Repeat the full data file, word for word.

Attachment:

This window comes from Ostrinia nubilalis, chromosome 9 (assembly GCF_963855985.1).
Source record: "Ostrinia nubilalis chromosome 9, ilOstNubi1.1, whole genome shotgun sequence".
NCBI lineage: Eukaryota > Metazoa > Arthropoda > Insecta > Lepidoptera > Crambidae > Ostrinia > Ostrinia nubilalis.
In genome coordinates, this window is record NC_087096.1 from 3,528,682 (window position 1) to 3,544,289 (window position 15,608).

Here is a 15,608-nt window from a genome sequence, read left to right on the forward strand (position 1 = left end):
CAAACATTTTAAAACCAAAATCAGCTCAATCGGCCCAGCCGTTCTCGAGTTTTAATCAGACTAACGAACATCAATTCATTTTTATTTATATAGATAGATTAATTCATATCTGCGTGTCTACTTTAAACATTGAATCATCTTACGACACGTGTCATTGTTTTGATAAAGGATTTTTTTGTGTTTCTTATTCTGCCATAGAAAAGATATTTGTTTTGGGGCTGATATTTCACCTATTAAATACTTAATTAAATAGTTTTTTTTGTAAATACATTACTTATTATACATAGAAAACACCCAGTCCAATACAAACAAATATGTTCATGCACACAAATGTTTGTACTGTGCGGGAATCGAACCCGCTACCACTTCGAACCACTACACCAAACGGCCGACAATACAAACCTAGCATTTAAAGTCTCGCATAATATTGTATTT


This window comes from Ostrinia nubilalis, chromosome 9 (assembly GCF_963855985.1).
Source record: "Ostrinia nubilalis chromosome 9, ilOstNubi1.1, whole genome shotgun sequence".
NCBI lineage: Eukaryota > Metazoa > Arthropoda > Insecta > Lepidoptera > Crambidae > Ostrinia > Ostrinia nubilalis.
In genome coordinates, this window is record NC_087096.1 from 3,528,682 (window position 1) to 3,544,289 (window position 15,608).

Here is a 15,608-nt window from a genome sequence, read left to right on the forward strand (position 1 = left end):
CAAACATTTTAAAACCAAAATCAGCTCAATCGGCCCAGCCGTTCTCGAGTTTTAATCAGACTAACGAACATCAATTCATTTTTATTTATATAGATAGATTAATTCATATCTGCGTGTCTACTTTAAACATTGAATCATCTTACGACACGTGTCATTGTTTTGATAAAGGATTTTTTTGTGTTTCTTATTCTGCCATAGAAAAGATATTTGTTTTGGGGCTGATATTTCACCTATTAAATACTTAATTAAATAGTTTTTTTTGTAAATACATTACTTATTATACATAGAAAACACCCAGTCCAATACAAACAAATATGTTCATGCACACAAATGTTTGTACTGTGCGGGAATCGAACCCGCTACCACTTCGAACCACTACACCAAACGGCCGACAATACAAACCTAGCATTTAAAGTCTCGCATAATATTGTATTT